Wednesday, August 5, 2009

Wall Street Too Blind For Incentive Compensation

An excerpt from Why It's Not Really So Bad That We Won't Fix Wall Street Pay by John Carney. His premise is that Wall Street employees cannot recognize the riskiness of their activities and incentive compensation will not make them change their behavior.
The compensation theory requires bankers to have known the they were making risky investments when they bought triple-A rated securities but acted imprudently because the personal rewards were great and the personal losses were small. That's just not what happened in the years leading up to our crisis.

What really led to our crisis was that so many bankers were wrong. Take Ralph Cioffi, the Bear Stearns money manager who ran the two hedge funds that blew up in the early months of this crisis. He was just about the most knowledgeable banker in the world when it came to mortgage backed securities, especially one built from subprime mortgages. Bear Stearns originated the very first subprime, CRA securitization. If anyone was in a position to know that he was taking undue risks it would have been Cioffi.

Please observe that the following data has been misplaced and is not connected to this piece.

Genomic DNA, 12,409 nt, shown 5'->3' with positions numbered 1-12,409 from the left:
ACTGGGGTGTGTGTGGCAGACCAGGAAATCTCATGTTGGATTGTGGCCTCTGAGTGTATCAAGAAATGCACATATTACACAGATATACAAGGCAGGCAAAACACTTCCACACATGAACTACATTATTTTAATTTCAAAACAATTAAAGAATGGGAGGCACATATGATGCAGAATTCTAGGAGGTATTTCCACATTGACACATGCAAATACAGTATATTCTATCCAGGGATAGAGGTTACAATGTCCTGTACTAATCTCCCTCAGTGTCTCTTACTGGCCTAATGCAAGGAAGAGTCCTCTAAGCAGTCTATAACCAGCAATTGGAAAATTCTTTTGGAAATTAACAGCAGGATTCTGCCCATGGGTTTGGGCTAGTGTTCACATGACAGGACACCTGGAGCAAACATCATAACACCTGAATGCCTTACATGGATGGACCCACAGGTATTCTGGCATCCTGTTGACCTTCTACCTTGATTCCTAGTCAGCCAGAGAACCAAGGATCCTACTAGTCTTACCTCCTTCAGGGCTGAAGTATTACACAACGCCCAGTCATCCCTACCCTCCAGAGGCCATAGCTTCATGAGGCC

But the evidence indicates the Cioffi didn't know. He wasn't engaged in risky investments in pursuit of bonuses. He actually believed that the hedge funds, which were 90% invested in AAA or AA securities, were safe. Even after the subprime meltdown began, his faith didn't waiver.
Read the complete article here.

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